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For this year’s annual Women Shaping the Future issue, we asked 12 of today’s top musical acts to talk about the women who have inspired them most in their lives and careers. Here, Brittany Howard talks about what she’s learned from listening to Nina Simone’s music as she’s developed her own voice as an artist.
The thing I relate to most about Nina is her sensitivity, her ability to be incredibly powerful, and to also be incredibly vulnerable. She knew her worth. She fought for the rights to her music, and she fought for her royalties that were indeed owed to her. People cast her to the side, like she was this crazy, angry black woman. But those were her songs. Those are her performances. She deserved exactly what she was after.
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That’s something I hang on to: You have to watch your own back in this industry. She wanted love, connection, to feel her worth. She wanted to be heard. She wanted justice. She wanted to talk about the things that no one wanted to talk about in music.
I don’t know if I will ever fully understand her. One way she’s been an inspiration to me is not buying into the need to be commercially successful. I think she had a lot of anger from being blocked out of that, but in the end it didn’t matter. What we took away from that is that she was doing things her way. She was being herself, no matter how complicated or disastrous, or how bad that could look at times. That was her.
The first Nina Simone song I ever heard was probably “Feeling Good.” I remember being younger and loving the quality of her voice. It always was something that I sat back and actually listened to and was present for. I didn’t grow up having access to records or vinyl or CDs, so every time I discovered something new of hers, it was just by being out in the world.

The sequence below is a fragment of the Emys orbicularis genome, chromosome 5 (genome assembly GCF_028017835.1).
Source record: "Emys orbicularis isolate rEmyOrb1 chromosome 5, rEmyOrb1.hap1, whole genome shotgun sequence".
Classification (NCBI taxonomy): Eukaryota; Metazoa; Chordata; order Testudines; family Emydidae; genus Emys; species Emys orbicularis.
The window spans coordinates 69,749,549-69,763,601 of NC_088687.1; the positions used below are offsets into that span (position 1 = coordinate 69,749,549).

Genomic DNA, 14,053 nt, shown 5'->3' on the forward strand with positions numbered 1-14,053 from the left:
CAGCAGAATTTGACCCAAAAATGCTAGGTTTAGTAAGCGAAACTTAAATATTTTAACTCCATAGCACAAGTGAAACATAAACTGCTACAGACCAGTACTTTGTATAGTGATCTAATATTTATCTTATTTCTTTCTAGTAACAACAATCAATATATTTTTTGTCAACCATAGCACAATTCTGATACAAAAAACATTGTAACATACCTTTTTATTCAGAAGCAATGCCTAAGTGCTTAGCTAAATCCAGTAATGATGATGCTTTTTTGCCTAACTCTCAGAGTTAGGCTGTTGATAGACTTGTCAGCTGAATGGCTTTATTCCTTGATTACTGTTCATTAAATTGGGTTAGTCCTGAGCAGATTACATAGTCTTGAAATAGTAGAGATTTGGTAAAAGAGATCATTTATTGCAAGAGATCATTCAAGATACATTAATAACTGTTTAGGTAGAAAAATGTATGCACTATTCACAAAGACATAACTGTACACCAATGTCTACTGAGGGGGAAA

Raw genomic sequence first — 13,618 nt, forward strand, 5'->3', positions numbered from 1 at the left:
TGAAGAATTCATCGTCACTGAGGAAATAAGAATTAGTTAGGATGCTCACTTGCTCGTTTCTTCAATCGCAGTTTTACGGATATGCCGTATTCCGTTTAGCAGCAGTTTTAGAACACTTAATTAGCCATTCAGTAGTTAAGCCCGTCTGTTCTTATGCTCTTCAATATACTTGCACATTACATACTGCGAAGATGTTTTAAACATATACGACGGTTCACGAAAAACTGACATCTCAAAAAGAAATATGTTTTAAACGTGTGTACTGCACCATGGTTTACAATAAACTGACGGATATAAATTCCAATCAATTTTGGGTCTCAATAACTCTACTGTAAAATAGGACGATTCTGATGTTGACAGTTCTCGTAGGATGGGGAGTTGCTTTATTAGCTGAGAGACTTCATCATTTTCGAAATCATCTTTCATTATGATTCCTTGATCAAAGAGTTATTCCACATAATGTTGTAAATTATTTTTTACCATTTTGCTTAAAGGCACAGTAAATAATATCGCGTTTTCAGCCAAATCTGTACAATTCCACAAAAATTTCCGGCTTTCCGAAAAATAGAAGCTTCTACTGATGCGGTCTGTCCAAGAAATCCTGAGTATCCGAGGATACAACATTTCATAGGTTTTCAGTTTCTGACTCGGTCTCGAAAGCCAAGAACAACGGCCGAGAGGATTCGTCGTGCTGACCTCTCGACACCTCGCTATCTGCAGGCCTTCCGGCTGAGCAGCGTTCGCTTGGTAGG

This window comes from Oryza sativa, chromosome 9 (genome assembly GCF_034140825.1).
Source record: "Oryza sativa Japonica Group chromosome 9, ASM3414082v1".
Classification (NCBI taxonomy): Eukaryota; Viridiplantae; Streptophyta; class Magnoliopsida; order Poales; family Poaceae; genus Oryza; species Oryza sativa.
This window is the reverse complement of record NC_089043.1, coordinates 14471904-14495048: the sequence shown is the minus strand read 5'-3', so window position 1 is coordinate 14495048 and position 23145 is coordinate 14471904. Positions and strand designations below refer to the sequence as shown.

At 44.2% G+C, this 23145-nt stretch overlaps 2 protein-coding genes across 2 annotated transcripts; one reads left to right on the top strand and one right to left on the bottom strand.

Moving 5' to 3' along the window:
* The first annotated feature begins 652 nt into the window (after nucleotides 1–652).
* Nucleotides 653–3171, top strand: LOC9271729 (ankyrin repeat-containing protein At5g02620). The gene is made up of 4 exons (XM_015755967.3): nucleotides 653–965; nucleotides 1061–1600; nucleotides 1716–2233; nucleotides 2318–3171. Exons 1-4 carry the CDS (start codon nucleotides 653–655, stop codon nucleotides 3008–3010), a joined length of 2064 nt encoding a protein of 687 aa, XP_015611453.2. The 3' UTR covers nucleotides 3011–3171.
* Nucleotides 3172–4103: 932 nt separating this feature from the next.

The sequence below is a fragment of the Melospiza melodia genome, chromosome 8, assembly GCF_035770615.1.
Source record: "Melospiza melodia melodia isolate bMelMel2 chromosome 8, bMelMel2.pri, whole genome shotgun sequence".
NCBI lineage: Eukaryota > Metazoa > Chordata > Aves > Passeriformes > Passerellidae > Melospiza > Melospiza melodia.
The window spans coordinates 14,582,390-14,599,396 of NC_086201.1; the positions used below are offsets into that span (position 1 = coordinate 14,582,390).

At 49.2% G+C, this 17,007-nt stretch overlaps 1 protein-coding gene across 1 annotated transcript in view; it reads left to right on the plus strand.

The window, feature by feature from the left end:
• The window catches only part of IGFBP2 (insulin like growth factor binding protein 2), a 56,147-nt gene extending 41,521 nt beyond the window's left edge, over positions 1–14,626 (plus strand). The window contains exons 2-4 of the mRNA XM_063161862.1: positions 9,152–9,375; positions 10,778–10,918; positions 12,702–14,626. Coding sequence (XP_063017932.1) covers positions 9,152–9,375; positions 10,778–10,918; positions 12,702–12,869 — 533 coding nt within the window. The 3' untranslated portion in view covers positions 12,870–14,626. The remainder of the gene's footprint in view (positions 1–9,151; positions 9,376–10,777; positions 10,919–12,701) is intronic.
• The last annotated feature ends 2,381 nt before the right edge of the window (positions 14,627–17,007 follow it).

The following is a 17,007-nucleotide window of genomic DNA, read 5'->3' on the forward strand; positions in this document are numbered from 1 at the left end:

As YouTube developed, I got to learn a whole lot more about her catalog, and I learned more about her. There’s footage of her performing “Stars” at the Montreux Jazz Festival in 1976. It’s a Janis Ian song, and she and Janis were really good friends. The way Nina sang that was so incredibly visceral and true and real, like she was singing about her life, even though she didn’t write the words. “Backlash Blues” and “I Wish I Knew How It Would Feel to Be Free,” from that performance at Montreux in 1976, just give me chills.
When she comes out on the stage [at that Montreux Jazz Festival performance], it’s pretty clear that she did not want to be there. I don’t know what was going on behind the scenes, obviously, but she walks out and she’s in one mood and she’s riffing. She’s changing lyrics. She’s transforming the music that I thought I knew into something that is much more personal. You can see her go through all these emotions of sadness, of rage, of joy, of power. It’s coming out of her eyes. You see her entire self change. By the time you get to the end of the performance, she’s dancing. It’s incredible, and it’s something real that people can still watch.
Performing is performing, but I think she did something more than performing. And that’s something that I want to do. It’s about more than cash. It’s more than being able to get into places because of your name or awards or accolades. I get to perform, I get to be accepted in the way that I really and truly am. It’s inspirational.
She was all those things. She was rageful, and she was vengeful, and she was problematic. She was all of these things — but she was a human being. In our culture especially, we want our superstars to be perfect. She’s a superstar, an icon, that is anything but perfect.
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